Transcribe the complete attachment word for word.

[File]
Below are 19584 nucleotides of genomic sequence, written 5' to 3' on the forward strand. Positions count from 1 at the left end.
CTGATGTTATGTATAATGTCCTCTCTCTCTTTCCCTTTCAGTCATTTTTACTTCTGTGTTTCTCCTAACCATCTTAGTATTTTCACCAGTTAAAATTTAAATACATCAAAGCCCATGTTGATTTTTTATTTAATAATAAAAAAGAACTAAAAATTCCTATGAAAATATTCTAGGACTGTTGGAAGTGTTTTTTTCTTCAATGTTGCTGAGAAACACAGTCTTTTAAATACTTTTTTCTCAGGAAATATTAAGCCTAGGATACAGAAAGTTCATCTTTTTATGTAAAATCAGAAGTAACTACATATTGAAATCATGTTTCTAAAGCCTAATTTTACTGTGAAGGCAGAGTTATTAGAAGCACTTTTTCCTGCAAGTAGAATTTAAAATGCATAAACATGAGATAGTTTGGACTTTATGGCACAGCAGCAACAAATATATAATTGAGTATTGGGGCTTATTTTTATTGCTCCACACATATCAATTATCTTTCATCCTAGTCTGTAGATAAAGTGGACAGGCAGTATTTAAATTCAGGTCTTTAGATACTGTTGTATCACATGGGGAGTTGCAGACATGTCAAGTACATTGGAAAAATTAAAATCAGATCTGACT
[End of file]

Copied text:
Below are 19584 nucleotides of genomic sequence, written 5' to 3' on the forward strand. Positions count from 1 at the left end.
CTGATGTTATGTATAATGTCCTCTCTCTCTTTCCCTTTCAGTCATTTTTACTTCTGTGTTTCTCCTAACCATCTTAGTATTTTCACCAGTTAAAATTTAAATACATCAAAGCCCATGTTGATTTTTTATTTAATAATAAAAAAGAACTAAAAATTCCTATGAAAATATTCTAGGACTGTTGGAAGTGTTTTTTTCTTCAATGTTGCTGAGAAACACAGTCTTTTAAATACTTTTTTCTCAGGAAATATTAAGCCTAGGATACAGAAAGTTCATCTTTTTATGTAAAATCAGAAGTAACTACATATTGAAATCATGTTTCTAAAGCCTAATTTTACTGTGAAGGCAGAGTTATTAGAAGCACTTTTTCCTGCAAGTAGAATTTAAAATGCATAAACATGAGATAGTTTGGACTTTATGGCACAGCAGCAACAAATATATAATTGAGTATTGGGGCTTATTTTTATTGCTCCACACATATCAATTATCTTTCATCCTAGTCTGTAGATAAAGTGGACAGGCAGTATTTAAATTCAGGTCTTTAGATACTGTTGTATCACATGGGGAGTTGCAGACATGTCAAGTACATTGGAAAAATTAAAATCAGATCTGACT